This blogpost by Jo Ashline, on The Mom Blog, is one the my favorite posts I have read is a while. I feel lucky that my kids have lots of opportunities to interact with people who have special needs. I have had some parents tell me that they intentionally avoid play dates or classroom settings with children with autism because they don't want their kids to "learn autistic behaviors". While I recognize this is simply reflective of a lack of education on autism (you cannot learn, teach or fake autism), I feel sorry for their children who miss out on some fabulous opportunities that would come from interacting with children that have special needs. Check out what Jo Ashline has to say about this and then take a look at my personal experience in this arena.
Being a part of the "autism family" in Utah, my kids have had the opportunity to have play dates with kids with varying disabilities.The night before "Light it Up Blue" for Autism Awareness my 3 sons and I spent the evening with my friend Katrena and her son Michael, who has non-verbal autism. Michael showed off his service dog and gave my boys a tour of his room. They crashed trucks together and played with toys. They shared some snacks and played with each other brilliantly while the momma's chatted. Most of that play date you wouldn't be able to tell which kids had disability and which did not.
When we left that night (after my boys begged to stay longer) I expected them to ask about Michael's wheelchair or his service dog or his lack of words. I was prepared to give them a great teaching moment about how everyone is different and it's so important to include them. The teaching moment came, but I was the student. As we backed out of the driveway with Michael waving good-bye to us, my 5 year old Mason said, "I like him. We should play with him again." My boys talked about how awesome Michael was all the way home. Not one thing about his disability was even mentioned - because it didn't even cross their minds. It just simply didn't matter to them or even occur to them as something warranting discussion. Instead, they talked about all the cool things about their new friend and asked when they could play with him next.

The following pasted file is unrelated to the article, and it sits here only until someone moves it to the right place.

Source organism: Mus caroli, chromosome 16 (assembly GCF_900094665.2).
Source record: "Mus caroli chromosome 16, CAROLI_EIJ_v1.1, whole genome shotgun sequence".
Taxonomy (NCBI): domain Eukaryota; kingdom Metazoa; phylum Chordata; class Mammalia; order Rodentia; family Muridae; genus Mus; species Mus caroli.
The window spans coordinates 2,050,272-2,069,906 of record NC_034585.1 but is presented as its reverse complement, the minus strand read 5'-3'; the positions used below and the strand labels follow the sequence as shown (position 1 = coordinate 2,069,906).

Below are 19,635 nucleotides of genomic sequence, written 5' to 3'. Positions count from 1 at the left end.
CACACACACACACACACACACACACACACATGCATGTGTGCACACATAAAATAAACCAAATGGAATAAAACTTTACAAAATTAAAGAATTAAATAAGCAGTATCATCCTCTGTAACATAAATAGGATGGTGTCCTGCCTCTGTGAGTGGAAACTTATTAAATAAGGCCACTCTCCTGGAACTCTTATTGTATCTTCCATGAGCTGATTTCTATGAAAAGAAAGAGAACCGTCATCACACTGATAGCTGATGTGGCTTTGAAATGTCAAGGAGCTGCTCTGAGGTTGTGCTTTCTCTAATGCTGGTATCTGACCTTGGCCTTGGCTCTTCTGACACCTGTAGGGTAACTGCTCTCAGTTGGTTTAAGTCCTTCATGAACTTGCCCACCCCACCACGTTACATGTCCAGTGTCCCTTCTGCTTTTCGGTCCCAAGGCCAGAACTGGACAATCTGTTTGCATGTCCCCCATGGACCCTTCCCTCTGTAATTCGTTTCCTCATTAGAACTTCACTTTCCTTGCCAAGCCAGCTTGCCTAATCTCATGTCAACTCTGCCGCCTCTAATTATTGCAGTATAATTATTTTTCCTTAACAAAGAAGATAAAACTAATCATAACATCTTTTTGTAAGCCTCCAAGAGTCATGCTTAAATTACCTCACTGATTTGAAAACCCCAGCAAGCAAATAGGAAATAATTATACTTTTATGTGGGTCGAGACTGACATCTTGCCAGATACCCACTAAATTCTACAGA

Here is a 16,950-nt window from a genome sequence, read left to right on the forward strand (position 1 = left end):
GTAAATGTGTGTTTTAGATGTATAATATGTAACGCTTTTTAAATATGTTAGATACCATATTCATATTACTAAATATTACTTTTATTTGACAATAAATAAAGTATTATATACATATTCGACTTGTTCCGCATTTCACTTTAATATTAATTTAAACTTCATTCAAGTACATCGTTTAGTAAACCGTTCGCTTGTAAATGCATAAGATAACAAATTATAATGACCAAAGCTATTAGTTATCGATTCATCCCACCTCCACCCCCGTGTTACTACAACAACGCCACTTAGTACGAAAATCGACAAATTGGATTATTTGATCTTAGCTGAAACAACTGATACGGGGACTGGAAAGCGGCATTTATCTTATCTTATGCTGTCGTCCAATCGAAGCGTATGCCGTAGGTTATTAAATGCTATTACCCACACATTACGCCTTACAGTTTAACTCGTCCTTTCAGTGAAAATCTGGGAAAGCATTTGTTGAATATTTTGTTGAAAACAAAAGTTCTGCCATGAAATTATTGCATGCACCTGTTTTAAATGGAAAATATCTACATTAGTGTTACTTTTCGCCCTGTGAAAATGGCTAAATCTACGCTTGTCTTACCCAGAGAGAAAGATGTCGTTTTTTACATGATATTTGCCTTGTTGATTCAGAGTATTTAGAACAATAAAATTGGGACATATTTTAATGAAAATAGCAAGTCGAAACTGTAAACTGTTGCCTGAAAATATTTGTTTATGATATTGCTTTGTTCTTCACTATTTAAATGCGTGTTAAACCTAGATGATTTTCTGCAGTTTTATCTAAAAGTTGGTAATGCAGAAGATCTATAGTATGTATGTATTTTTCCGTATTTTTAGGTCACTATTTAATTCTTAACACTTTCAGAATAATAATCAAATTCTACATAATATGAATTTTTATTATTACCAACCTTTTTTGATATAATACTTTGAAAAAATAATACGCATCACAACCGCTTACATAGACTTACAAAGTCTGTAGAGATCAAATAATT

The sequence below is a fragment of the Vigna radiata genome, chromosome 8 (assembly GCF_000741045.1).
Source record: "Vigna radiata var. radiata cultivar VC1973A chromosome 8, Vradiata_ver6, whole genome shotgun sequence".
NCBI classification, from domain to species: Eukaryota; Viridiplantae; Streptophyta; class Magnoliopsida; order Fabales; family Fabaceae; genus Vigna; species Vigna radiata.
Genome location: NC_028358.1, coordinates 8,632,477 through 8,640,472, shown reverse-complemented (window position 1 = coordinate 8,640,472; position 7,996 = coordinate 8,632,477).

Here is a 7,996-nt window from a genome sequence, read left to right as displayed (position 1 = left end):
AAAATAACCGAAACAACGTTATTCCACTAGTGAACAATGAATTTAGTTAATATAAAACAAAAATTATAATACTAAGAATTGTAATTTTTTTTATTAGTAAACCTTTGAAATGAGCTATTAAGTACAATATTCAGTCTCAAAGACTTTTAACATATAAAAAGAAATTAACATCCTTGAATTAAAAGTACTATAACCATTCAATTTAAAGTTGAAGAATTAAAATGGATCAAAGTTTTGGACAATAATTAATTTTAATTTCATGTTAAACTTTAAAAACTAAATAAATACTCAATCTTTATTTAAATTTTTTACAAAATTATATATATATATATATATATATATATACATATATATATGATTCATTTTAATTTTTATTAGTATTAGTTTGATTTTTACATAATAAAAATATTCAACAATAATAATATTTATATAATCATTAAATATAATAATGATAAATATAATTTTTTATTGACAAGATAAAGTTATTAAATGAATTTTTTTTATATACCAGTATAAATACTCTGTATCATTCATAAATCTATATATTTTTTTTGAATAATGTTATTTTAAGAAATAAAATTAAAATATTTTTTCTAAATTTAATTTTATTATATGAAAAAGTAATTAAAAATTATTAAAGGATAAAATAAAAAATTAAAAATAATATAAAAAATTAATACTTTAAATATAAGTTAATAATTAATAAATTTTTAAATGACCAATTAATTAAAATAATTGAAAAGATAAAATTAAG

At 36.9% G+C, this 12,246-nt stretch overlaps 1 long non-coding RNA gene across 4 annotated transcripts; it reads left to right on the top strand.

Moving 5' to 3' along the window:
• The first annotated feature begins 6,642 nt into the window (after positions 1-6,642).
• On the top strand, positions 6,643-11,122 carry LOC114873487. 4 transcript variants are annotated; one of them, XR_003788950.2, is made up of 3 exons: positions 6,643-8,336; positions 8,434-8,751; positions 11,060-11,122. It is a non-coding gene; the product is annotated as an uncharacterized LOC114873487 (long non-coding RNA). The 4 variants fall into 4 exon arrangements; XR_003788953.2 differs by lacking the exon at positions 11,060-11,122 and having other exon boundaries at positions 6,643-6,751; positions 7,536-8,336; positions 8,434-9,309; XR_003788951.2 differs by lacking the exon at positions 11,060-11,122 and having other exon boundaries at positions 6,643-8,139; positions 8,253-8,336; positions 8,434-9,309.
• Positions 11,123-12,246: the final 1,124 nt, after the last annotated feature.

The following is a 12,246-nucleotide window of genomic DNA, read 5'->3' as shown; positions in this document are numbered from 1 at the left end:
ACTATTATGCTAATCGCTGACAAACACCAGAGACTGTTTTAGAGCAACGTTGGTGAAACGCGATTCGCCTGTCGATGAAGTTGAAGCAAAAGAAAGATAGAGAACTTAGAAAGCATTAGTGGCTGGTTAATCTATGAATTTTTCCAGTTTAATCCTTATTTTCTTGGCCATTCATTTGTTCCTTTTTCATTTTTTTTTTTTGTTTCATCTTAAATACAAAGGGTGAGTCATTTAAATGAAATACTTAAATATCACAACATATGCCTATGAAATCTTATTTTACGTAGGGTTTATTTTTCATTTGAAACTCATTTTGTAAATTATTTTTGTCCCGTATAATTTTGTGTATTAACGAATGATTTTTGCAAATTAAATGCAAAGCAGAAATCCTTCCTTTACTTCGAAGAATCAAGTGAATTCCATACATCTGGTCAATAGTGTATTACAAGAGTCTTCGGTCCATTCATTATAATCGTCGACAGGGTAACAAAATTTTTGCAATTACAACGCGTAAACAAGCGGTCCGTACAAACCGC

My idea of teaching them to accept children with disabilities was based on the faulty assumption that they would naturally shy away from someone with some noticeable challenges different from theirs. I learned that a more realistic assumption is that young children naturally accept and embrace diversity until the world teaches them to do otherwise.
When children are given opportunities to make friends with children with special needs, the process of the world teaching them that "different is bad" and "conformity is necessary" is stifled and their natural childlike acceptance of others becomes a part of the fabric of their souls.
|Conner (3), Jaden (5), Mason (5), Michael (9) having a fun time on their play date.|